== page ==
Enterprise value = Value of existing clients + Value added by new clients – Value drag from corporate expenses
Let’s take each component separately.
Valuing existing users
Summary of main assumptions:
- Growth rate in ARPU: 5.56%
- Gross margin 2020-2022: 51%
- Terminal gross margin: 53.8%
- International tax rate: 25%
- Cost of capital: 10%
Value added by new clients
Summary of main assumptions:
- Net client addition growth rate 2020-2029: 8%
- Terminal net client addition growth rate: 2%
- Growth rate in value per new client: 1.5% (inflation)
Value drag from corporate expenses
Summary of main assumptions:
- Corporate expenses growth rate: 4%
- International tax rate: 25%
FactSet’s value of equity
Bringing together all three components, we get a value for FactSet’s operating assets of about $9.4 billion.
To now arrive at the value of equity, we add cash and equivalents and subtract debt and capitalized lease obligations:
Finally, we arrive at an intrinsic value estimate of around $9 billion. Meanwhile, as of writing this write-up, FactSet is priced at $11.6 billion which suggests a rich price.
What we must now ask ourselves is: Are we satisfied with this valuation?
Well, not fully.
You might find it convincing reading it, but you might also have noticed that valuing FactSet on a disaggregated basis invites much more flexibility in the assumptions that we have to make. If we compare a disaggregated valuation to a simple discounted cash flow model in aggregated form, we discover that the work we have to do is more involved and complex.
The problem is that it’s rather difficult to look at a business from the outside and determine each nut and bolt of its unit economics. Of course, understanding unit economics in subscription businesses is enormously important because we want to know the right questions to ask. But we can never understand it fully unless we’re on the inside.
Indeed, I think that if a manager of FactSet was to look at this valuation, he would disagree with many of the assumptions made. No question about it.
So what are we to do?
Well, one thing that’s sensible is to compare our estimate with a simple discounted cash flow valuation.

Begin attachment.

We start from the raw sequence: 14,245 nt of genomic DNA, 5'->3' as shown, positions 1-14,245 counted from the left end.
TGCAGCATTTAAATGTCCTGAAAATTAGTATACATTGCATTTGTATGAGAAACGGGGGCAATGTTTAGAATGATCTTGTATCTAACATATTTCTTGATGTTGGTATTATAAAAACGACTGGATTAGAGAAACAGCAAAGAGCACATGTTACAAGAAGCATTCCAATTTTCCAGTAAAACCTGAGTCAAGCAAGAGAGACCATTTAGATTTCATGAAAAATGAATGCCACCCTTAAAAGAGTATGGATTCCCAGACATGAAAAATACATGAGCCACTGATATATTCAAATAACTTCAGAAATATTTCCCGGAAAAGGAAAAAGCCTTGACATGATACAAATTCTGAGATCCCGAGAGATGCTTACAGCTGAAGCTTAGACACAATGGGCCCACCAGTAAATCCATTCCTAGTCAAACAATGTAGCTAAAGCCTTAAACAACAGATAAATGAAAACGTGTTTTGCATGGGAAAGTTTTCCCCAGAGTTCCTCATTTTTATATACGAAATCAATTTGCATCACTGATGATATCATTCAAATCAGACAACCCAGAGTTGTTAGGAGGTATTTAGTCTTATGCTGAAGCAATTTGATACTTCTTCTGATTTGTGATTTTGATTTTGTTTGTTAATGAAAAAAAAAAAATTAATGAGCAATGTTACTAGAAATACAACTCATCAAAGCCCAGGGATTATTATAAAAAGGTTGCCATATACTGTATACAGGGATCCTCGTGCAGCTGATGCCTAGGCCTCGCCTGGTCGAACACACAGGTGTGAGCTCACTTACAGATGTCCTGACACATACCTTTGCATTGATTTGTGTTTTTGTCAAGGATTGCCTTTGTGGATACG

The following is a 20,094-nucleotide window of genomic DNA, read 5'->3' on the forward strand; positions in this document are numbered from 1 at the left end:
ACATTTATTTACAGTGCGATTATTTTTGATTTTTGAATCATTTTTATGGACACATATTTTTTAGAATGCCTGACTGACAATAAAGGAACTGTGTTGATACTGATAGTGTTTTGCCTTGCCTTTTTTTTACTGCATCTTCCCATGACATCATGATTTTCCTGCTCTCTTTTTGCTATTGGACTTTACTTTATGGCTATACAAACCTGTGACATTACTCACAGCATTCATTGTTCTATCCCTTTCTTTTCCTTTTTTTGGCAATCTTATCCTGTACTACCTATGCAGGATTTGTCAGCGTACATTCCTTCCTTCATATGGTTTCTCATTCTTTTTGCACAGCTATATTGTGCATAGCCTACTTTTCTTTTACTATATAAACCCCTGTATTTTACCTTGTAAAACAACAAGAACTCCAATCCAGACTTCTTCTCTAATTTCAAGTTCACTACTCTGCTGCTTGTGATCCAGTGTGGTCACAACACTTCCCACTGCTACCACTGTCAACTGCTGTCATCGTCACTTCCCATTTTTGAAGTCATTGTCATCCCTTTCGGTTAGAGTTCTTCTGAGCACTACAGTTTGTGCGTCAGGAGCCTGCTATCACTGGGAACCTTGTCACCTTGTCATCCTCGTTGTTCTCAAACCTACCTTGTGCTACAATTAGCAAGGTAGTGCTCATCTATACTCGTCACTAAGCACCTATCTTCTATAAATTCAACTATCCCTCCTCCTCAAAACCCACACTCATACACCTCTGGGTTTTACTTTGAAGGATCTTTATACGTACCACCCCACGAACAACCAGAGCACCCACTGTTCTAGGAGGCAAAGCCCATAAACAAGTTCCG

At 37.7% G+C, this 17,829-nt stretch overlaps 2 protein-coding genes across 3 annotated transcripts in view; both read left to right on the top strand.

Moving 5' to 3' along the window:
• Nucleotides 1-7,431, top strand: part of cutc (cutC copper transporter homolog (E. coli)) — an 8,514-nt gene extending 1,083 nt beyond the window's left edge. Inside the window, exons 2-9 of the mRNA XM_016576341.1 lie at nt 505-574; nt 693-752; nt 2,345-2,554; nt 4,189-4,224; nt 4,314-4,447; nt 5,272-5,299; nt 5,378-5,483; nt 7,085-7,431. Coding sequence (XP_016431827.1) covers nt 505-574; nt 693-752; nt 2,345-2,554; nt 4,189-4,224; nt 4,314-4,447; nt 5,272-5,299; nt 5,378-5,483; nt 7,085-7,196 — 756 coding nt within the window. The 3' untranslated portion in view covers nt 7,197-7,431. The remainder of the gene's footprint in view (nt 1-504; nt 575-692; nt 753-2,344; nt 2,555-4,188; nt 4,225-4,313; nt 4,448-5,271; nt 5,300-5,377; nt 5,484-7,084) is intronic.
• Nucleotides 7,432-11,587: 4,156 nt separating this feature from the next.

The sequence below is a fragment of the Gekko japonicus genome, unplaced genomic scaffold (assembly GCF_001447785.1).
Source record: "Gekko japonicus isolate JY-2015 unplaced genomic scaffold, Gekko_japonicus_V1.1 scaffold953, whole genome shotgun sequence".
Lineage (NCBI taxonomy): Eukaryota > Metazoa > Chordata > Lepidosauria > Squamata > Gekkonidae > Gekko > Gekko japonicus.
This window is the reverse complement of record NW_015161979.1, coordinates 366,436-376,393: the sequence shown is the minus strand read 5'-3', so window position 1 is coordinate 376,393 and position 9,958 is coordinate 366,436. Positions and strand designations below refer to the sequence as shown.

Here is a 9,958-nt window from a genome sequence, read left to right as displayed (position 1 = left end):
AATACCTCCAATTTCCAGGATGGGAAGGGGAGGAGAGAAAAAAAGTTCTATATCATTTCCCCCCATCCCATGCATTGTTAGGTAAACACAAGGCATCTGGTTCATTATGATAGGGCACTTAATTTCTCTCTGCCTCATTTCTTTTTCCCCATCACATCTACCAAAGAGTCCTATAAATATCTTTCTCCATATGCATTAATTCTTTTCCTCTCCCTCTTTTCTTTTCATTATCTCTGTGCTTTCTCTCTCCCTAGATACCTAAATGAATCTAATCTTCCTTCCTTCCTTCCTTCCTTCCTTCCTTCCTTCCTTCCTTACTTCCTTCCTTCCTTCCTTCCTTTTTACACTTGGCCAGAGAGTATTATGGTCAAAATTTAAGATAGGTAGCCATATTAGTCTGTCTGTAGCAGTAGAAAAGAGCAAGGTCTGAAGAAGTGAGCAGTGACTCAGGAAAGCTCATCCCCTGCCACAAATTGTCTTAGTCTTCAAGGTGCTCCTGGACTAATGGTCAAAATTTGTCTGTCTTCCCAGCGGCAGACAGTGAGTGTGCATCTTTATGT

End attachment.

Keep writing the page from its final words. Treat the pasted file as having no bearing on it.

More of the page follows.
We’re now in luck since we already used the ROIQ model to make our entire analysis and reclassification of the financial statements preceding the valuation. Therefore, we can simply play around with the numbers in the simple discounted cash flow model to assess our intrinsic value on an aggregated basis.
As previously mentioned, FactSet’s owner earnings align closely with the company’s annual net income of about $350 million because pretty much all income is converted to cash. To be exact, my owner earnings estimate for 2019 is $372 million.
If we simply assume that these owner earnings will grow at 12% annually to account for new client additions and growth in revenue from existing clients, then assume a terminal growth of 2%, and we again discount the cash flows with a 10% required rate of return, we arrive at an intrinsic value of $10.35 billion. Higher than our previous estimate but still lower than the current market capitalization.
My initial decision to dive into learning about FactSet’s business turned out to be a lengthy case study on valuation. If you stuck all the way to this end, I hope you, like me, have learned a bunch.
In terms of FactSet as an investment, I started out this write-up writing that it’s a simple and nimble business. It’s also a great business that I wish was cheaper.
But the question is: Is recurring revenue with low year-to-year fluctuations really ever going to be cheap?